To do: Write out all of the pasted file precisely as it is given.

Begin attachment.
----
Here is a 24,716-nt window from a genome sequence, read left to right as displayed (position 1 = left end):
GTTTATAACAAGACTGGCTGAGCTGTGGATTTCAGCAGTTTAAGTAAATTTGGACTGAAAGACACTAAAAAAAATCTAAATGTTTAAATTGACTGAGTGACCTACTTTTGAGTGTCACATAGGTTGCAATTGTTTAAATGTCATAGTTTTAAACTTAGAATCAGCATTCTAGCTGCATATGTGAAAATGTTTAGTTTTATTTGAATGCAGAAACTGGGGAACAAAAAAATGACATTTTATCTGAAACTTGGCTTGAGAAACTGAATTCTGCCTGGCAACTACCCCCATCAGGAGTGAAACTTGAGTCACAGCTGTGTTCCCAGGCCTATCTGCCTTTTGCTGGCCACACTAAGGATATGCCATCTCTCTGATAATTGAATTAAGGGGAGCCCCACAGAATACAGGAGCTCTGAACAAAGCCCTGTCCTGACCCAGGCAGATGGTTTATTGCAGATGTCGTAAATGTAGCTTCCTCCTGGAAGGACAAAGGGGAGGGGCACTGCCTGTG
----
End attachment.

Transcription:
Here is a 24,716-nt window from a genome sequence, read left to right as displayed (position 1 = left end):
GTTTATAACAAGACTGGCTGAGCTGTGGATTTCAGCAGTTTAAGTAAATTTGGACTGAAAGACACTAAAAAAAATCTAAATGTTTAAATTGACTGAGTGACCTACTTTTGAGTGTCACATAGGTTGCAATTGTTTAAATGTCATAGTTTTAAACTTAGAATCAGCATTCTAGCTGCATATGTGAAAATGTTTAGTTTTATTTGAATGCAGAAACTGGGGAACAAAAAAATGACATTTTATCTGAAACTTGGCTTGAGAAACTGAATTCTGCCTGGCAACTACCCCCATCAGGAGTGAAACTTGAGTCACAGCTGTGTTCCCAGGCCTATCTGCCTTTTGCTGGCCACACTAAGGATATGCCATCTCTCTGATAATTGAATTAAGGGGAGCCCCACAGAATACAGGAGCTCTGAACAAAGCCCTGTCCTGACCCAGGCAGATGGTTTATTGCAGATGTCGTAAATGTAGCTTCCTCCTGGAAGGACAAAGGGGAGGGGCACTGCCTGTG